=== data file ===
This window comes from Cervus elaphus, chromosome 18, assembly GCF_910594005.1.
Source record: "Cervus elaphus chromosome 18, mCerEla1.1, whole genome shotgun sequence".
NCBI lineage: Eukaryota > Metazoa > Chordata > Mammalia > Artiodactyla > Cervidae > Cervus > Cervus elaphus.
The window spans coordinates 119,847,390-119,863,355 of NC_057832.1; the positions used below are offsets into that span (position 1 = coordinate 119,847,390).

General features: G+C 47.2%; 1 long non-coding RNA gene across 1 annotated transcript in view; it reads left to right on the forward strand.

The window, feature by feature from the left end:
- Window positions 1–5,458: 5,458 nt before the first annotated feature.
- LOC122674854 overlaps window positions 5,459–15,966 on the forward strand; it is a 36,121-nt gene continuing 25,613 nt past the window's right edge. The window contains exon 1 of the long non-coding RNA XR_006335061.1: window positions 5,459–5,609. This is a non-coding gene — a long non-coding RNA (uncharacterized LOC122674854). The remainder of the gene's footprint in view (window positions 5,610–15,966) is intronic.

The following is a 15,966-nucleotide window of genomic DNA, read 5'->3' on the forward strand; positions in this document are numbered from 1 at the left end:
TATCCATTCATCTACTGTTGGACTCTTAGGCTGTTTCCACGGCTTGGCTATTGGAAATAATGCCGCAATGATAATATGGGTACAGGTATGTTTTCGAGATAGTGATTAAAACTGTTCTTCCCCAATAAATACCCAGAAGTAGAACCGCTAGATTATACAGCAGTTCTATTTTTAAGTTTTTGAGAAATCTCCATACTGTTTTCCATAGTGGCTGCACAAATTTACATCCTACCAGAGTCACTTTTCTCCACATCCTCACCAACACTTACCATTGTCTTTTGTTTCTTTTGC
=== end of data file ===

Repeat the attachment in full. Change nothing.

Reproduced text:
This window comes from Cervus elaphus, chromosome 18, assembly GCF_910594005.1.
Source record: "Cervus elaphus chromosome 18, mCerEla1.1, whole genome shotgun sequence".
NCBI lineage: Eukaryota > Metazoa > Chordata > Mammalia > Artiodactyla > Cervidae > Cervus > Cervus elaphus.
The window spans coordinates 119,847,390-119,863,355 of NC_057832.1; the positions used below are offsets into that span (position 1 = coordinate 119,847,390).

General features: G+C 47.2%; 1 long non-coding RNA gene across 1 annotated transcript in view; it reads left to right on the forward strand.

The window, feature by feature from the left end:
- Window positions 1–5,458: 5,458 nt before the first annotated feature.
- LOC122674854 overlaps window positions 5,459–15,966 on the forward strand; it is a 36,121-nt gene continuing 25,613 nt past the window's right edge. The window contains exon 1 of the long non-coding RNA XR_006335061.1: window positions 5,459–5,609. This is a non-coding gene — a long non-coding RNA (uncharacterized LOC122674854). The remainder of the gene's footprint in view (window positions 5,610–15,966) is intronic.

The following is a 15,966-nucleotide window of genomic DNA, read 5'->3' on the forward strand; positions in this document are numbered from 1 at the left end:
TATCCATTCATCTACTGTTGGACTCTTAGGCTGTTTCCACGGCTTGGCTATTGGAAATAATGCCGCAATGATAATATGGGTACAGGTATGTTTTCGAGATAGTGATTAAAACTGTTCTTCCCCAATAAATACCCAGAAGTAGAACCGCTAGATTATACAGCAGTTCTATTTTTAAGTTTTTGAGAAATCTCCATACTGTTTTCCATAGTGGCTGCACAAATTTACATCCTACCAGAGTCACTTTTCTCCACATCCTCACCAACACTTACCATTGTCTTTTGTTTCTTTTGC